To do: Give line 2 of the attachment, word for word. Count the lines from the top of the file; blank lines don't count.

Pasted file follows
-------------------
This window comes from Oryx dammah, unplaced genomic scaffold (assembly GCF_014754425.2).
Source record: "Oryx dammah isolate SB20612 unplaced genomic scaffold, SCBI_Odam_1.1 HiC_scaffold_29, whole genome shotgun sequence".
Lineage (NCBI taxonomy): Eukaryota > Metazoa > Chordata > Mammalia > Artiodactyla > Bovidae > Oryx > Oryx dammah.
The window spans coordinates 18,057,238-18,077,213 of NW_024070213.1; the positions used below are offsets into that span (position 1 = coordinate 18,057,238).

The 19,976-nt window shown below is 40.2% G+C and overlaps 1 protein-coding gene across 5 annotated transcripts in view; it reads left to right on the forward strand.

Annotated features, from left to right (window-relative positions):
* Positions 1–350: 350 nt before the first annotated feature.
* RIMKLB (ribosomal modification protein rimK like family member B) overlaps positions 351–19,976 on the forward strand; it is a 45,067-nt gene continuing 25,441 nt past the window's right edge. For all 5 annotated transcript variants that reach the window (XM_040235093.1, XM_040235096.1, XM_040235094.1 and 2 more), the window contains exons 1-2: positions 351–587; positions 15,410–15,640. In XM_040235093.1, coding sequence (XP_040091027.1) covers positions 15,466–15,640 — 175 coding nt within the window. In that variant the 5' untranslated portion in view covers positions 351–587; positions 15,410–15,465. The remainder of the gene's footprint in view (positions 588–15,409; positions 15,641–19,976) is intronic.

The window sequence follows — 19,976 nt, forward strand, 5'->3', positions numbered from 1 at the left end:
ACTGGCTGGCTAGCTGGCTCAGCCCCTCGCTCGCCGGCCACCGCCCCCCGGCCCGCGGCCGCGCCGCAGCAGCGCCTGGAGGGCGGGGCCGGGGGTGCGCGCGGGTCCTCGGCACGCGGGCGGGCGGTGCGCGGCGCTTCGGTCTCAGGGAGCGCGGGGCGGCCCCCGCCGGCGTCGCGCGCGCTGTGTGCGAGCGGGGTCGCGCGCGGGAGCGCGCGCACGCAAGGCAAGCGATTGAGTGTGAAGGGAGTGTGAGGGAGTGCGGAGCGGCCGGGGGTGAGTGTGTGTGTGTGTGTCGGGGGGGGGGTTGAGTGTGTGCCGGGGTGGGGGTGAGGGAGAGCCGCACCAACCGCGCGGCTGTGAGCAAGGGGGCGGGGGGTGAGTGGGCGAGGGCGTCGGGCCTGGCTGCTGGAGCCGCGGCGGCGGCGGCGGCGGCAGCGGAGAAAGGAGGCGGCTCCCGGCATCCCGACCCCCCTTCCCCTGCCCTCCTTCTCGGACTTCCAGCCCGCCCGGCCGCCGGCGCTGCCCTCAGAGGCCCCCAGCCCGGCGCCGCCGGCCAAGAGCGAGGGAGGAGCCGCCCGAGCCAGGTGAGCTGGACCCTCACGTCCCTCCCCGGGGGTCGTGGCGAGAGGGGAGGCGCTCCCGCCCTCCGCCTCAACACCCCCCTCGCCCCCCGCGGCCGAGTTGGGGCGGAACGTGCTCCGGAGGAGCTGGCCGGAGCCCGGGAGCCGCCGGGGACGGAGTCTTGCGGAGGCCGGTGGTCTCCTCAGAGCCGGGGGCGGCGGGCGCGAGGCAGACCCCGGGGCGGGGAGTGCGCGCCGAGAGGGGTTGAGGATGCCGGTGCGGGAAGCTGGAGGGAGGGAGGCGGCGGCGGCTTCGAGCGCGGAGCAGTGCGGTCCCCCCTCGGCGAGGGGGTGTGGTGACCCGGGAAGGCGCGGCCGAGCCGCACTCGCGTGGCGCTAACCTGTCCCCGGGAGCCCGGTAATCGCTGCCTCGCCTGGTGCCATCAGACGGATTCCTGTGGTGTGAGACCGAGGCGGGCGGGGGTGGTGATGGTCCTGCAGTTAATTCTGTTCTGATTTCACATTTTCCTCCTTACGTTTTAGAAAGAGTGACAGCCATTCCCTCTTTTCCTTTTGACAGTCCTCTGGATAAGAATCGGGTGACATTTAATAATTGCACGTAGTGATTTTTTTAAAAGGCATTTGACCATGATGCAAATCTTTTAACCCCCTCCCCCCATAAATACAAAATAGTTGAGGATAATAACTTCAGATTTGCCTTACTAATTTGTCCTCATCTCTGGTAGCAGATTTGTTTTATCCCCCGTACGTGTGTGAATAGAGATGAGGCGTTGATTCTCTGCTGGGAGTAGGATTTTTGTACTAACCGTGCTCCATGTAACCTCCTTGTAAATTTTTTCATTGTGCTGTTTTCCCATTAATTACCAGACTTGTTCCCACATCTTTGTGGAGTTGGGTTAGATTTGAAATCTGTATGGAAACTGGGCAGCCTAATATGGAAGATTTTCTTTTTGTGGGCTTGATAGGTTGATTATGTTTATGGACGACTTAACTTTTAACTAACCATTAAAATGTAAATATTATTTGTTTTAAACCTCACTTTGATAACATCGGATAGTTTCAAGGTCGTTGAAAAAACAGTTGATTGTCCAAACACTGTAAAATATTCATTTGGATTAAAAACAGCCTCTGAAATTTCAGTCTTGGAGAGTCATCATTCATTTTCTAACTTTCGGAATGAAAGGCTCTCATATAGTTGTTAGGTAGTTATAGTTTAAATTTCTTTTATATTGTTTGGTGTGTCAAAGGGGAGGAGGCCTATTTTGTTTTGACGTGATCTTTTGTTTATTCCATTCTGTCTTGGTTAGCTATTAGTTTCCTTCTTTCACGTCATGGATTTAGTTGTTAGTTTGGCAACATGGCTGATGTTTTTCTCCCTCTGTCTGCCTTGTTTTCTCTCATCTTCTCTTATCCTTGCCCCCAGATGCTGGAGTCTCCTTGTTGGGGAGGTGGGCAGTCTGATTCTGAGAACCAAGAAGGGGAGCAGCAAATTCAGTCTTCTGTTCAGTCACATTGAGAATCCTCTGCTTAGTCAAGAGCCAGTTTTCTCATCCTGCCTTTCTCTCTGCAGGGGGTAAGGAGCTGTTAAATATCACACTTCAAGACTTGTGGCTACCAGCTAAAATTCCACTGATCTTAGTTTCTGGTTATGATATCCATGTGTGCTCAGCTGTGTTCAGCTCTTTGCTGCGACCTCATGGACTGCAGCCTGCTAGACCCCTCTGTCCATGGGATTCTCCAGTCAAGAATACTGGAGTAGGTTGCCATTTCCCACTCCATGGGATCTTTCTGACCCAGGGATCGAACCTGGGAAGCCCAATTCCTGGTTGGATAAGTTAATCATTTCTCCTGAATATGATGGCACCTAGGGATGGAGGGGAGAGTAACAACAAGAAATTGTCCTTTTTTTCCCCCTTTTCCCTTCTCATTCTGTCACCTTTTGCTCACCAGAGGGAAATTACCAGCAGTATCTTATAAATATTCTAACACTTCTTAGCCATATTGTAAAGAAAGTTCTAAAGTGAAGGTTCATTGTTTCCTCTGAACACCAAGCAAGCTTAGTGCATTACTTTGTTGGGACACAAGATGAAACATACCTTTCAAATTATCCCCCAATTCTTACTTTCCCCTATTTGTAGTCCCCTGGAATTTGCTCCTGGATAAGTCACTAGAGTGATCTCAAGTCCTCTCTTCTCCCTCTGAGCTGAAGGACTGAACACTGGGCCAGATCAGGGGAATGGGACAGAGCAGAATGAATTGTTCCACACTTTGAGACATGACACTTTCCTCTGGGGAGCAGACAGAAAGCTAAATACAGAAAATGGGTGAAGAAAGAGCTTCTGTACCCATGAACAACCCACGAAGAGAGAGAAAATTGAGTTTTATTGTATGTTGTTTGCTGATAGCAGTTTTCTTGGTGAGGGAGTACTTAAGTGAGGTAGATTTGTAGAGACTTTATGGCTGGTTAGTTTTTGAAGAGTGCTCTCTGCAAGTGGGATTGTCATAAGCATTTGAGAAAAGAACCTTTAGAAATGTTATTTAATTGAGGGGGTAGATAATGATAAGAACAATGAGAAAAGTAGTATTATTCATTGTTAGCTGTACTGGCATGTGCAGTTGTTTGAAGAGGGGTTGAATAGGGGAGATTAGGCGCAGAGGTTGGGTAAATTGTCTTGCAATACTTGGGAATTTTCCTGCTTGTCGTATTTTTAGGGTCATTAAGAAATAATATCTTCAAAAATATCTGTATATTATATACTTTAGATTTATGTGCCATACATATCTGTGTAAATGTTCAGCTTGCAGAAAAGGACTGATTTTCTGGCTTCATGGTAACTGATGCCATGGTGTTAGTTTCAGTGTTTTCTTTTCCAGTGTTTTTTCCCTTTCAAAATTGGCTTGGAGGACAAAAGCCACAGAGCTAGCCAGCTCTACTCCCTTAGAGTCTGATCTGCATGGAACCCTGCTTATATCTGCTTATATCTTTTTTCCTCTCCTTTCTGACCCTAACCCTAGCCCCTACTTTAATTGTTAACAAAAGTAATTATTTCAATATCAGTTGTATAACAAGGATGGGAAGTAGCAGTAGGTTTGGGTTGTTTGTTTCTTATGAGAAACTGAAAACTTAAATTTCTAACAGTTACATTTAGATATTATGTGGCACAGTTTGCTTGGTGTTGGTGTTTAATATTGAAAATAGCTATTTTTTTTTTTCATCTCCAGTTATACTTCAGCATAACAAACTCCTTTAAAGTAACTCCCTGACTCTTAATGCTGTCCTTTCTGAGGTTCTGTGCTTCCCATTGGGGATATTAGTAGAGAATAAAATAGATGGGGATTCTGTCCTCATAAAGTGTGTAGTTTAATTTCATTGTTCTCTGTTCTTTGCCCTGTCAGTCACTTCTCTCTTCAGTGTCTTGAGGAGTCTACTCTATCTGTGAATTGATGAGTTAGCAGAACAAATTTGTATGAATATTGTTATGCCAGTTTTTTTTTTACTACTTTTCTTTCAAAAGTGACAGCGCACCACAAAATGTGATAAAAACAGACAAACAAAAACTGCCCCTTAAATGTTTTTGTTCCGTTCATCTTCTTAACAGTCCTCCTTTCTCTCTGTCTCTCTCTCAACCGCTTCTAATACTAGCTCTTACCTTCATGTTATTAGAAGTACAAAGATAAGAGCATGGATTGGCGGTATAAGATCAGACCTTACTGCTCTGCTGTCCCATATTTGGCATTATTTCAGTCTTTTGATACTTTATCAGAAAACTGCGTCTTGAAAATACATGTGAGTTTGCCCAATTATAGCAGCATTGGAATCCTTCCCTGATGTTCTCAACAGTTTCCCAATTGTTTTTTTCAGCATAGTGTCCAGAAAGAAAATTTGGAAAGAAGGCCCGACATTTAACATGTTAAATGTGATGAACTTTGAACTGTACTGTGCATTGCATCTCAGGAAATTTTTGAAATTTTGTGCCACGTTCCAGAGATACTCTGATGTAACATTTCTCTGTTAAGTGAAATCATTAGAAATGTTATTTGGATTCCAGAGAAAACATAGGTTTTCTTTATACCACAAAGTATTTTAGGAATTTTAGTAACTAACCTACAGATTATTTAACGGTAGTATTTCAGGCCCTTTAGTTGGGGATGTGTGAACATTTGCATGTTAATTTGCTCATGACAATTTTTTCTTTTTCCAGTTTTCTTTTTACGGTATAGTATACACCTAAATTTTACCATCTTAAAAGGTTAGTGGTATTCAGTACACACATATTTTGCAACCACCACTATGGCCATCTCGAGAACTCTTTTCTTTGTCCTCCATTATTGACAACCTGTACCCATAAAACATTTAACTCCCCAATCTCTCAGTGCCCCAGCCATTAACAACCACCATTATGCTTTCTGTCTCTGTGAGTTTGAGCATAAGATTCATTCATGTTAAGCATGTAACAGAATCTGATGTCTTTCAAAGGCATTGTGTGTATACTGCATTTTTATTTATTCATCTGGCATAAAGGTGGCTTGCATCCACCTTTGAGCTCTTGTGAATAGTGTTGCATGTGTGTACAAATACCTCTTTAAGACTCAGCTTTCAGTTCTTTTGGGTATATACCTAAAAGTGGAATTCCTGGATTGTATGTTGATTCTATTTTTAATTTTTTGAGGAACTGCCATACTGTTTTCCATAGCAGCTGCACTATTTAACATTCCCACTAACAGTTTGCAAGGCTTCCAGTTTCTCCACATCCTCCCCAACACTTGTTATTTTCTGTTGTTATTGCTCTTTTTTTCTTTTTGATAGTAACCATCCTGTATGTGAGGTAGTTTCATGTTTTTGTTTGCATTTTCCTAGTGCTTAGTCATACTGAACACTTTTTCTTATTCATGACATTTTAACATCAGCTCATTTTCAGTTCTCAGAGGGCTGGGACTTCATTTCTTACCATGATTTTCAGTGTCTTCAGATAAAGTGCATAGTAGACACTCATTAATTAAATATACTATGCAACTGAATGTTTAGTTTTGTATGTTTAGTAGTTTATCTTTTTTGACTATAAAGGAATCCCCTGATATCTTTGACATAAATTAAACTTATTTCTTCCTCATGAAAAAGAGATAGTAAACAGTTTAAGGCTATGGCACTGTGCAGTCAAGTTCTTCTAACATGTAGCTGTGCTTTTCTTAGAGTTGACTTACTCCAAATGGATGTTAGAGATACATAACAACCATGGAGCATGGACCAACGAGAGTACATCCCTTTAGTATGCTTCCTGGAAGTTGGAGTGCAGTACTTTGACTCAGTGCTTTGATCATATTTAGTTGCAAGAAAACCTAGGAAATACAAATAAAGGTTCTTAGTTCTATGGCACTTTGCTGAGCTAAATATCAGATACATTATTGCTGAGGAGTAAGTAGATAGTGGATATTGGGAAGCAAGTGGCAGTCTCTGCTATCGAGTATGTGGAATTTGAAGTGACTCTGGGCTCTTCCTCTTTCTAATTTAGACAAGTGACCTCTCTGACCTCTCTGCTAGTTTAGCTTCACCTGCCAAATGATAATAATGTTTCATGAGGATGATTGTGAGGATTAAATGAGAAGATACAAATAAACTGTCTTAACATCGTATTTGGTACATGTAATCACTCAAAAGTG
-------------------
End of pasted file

Source record: "Oryx dammah isolate SB20612 unplaced genomic scaffold, SCBI_Odam_1.1 HiC_scaffold_29, whole genome shotgun sequence".